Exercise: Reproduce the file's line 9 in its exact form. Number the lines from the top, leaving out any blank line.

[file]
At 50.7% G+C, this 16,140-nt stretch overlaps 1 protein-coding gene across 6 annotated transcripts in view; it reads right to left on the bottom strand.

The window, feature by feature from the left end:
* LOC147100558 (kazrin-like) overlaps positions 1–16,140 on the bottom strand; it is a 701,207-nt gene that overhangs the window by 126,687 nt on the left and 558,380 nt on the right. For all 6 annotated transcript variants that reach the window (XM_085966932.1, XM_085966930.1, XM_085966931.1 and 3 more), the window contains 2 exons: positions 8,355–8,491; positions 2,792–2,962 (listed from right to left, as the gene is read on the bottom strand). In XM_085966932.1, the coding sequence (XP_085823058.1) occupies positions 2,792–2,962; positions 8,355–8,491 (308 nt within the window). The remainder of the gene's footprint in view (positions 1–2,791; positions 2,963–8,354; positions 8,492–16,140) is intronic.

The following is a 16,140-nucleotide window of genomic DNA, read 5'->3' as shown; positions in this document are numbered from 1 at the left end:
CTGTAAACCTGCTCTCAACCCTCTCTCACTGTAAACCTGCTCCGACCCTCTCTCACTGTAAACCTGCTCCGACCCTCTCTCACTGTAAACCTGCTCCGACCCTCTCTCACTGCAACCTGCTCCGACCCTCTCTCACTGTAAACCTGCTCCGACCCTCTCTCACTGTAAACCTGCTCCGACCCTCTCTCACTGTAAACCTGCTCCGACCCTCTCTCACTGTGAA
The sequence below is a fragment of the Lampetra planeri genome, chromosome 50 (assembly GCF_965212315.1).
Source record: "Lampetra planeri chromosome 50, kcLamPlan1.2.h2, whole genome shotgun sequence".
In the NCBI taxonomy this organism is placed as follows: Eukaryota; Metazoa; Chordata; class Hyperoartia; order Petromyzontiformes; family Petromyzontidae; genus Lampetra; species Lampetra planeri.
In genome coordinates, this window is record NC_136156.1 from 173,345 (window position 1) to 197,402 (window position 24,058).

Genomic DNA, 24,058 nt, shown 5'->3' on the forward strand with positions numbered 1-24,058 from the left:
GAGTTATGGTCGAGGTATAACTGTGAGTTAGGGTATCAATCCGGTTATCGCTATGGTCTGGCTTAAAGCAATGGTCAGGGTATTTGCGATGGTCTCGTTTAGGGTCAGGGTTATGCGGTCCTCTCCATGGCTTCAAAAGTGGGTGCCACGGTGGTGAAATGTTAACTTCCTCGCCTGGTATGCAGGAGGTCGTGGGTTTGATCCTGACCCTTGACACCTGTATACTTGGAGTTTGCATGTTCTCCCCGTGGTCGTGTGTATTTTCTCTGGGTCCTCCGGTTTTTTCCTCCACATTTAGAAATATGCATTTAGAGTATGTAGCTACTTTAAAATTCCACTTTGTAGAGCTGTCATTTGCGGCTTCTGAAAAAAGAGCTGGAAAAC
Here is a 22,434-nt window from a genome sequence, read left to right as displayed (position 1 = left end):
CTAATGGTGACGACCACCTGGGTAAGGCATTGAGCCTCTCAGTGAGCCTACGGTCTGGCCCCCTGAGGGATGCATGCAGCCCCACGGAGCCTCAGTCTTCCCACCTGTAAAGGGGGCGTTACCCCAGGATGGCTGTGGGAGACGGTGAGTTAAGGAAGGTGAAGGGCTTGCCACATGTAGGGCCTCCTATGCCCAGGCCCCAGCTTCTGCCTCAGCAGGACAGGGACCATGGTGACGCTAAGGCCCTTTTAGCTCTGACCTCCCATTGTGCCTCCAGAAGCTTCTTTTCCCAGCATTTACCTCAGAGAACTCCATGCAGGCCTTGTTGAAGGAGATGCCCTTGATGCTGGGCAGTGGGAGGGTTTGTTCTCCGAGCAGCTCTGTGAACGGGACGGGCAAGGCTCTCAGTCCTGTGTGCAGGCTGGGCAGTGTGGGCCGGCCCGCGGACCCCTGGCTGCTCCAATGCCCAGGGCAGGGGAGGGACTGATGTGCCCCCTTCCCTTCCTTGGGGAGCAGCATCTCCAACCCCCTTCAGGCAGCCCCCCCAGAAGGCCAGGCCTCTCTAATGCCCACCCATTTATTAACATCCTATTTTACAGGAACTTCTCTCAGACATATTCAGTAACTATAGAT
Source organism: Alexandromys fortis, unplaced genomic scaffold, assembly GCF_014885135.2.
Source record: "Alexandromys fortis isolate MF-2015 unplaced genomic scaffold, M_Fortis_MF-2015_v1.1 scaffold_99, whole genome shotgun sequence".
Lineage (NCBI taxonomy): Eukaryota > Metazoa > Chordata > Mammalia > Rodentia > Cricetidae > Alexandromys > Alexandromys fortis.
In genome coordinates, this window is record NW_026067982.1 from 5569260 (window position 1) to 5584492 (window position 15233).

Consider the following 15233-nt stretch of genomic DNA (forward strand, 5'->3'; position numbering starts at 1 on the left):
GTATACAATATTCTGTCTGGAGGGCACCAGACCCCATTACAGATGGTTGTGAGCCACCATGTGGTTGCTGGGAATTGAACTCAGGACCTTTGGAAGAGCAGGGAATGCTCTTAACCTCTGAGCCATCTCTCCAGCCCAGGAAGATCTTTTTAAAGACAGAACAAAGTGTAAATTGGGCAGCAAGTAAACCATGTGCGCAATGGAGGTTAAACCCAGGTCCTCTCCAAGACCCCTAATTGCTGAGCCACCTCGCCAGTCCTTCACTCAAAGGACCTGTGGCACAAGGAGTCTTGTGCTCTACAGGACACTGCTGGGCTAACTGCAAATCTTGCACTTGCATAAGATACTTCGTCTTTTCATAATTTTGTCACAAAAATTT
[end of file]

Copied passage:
In genome coordinates, this window is record NC_136156.1 from 173,345 (window position 1) to 197,402 (window position 24,058).